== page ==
Jesus said, “A good tree isn’t capable of bearing bad fruit, nor can a rotten tree bear edible fruit.”
— Matthew 7:18 (USC)
Assurances are nice in life, particularly when we have turned a significant corner in our faith walk. This verse is such an assurance — we won’t bear bad fruit if we are connected, as if a tree, with our roots into the soil of Christ.
Nobody having tasted the goodness of God by his Word, and having shared in the Presence of God by the Holy Spirit, will give up their salvation. Would they? My argument is they never quite had the Spirit in the first place if they did. But their crucifixion may be about to occur. And praise God if that is so, for there can be no resurrection without a crucifixion beforehand.
The person bearing good fruit — a flourishing tree, bearing its fruit in season — has had some form of personal crucifixion occur. Such a horrendous event is the only way we are compelled to surrender all before Christ. The rescinding of our own pathetic power of ego takes place in the tomb of one’s grief — the death to and of the old self. And though we may descend to the crevasse of hell, we are destined to rise from death to life — resurrection into service for the Lord through the empowering and sustaining Holy Spirit. That divine calling manifests fruitfulness in and of itself. Such a calling revolves around the primacy of good fruit, for being called is the first fruits of God’s wonderful work. That is, to facilitate the end of what is unsustainable in order to bring that which is eternally secure.
The end must come before the beginning can proceed.
So if we have died to the old self and have put on the new self, we are vouchsafed in the Spirit. We will produce good fruit. But all this is conditional on one overriding premise: once a surrender is necessarily always a surrender.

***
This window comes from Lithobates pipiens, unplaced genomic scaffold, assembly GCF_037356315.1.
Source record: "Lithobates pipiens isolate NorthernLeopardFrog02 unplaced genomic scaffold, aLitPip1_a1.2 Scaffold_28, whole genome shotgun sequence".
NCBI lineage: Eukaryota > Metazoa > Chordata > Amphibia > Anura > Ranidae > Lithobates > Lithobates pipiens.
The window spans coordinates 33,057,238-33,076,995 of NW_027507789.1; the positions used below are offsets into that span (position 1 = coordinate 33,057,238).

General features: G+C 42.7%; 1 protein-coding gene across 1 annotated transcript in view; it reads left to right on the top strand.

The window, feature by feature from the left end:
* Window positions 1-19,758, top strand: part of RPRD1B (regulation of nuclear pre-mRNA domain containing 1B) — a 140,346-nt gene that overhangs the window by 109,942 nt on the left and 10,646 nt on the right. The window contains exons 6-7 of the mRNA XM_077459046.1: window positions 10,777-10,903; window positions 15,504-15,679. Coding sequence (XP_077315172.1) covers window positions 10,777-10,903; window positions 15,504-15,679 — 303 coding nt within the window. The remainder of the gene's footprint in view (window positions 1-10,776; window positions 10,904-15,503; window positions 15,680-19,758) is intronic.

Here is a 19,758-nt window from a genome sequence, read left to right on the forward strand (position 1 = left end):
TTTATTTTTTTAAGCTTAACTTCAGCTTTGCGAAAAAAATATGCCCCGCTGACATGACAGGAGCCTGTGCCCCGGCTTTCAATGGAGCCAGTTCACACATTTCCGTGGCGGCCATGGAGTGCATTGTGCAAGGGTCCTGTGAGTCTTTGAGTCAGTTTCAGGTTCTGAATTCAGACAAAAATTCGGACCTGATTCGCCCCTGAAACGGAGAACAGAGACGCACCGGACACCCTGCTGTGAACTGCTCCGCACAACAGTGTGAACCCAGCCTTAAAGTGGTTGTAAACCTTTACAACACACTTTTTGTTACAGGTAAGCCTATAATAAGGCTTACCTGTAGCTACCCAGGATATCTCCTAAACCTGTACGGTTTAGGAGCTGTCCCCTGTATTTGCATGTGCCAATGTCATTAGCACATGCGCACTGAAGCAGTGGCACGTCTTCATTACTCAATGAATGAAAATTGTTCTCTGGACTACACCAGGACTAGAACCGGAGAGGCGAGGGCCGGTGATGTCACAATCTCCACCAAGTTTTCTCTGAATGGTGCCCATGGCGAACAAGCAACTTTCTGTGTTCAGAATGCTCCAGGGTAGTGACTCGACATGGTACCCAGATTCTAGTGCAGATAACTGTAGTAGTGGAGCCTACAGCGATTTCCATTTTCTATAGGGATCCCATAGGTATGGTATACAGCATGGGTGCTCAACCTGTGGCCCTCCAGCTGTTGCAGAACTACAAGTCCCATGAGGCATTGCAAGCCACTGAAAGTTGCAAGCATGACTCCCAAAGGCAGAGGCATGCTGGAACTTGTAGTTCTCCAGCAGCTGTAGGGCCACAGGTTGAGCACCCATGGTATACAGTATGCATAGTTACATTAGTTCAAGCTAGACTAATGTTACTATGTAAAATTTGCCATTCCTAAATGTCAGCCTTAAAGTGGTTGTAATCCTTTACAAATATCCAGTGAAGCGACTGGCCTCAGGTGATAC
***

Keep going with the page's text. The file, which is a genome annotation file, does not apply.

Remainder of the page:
The salvation lifestyle is one of a continuance of the original deed that brought us into fellowship with God in the first place.
Nobody who follows God stops following God, ever.
We are impelled and compelled forward — in humility, in works of repentance, in thankfulness for grace, in gratitude for life in Jesus’ name. We are impelled by the Spirit and we are compelled by our consciences. Both working in unison, a powerful force within us drives us to produce good fruit; for the opportunities of blessing are nigh. We would have an averse reaction to the compulsion to produce bad fruit.
God sees to it we do not easily change what we have become. Only death to the old life gives us passage into the new. And if we are new, we do not need to worry about backsliding — especially if, day by day, we continue in our ardency of discipleship under Christ. This is a life that never wishes, ever, to look back. We know what happened to Lot’s wife. We never entertain such a perilous folly.
Good fruit comes from a good tree,
But from a bad tree there’s no goodness to bear,
That’s the order of life, can you not see?
Only from the good tree is there life to share.
QUESTIONS in REVIEW:
1. How much and how often do you worry about backsliding?
2. Do you think it’s a classic irony that the more we are aware of our sin the more God grows us in the propagation of good fruit?
© 2015 S. J. Wickham.
Note: USC version is Under the Southern Cross, The New Testament in Australian English (2014). This translation was painstakingly developed by Dr Richard Moore, a NT Greek scholar, over nearly thirty years.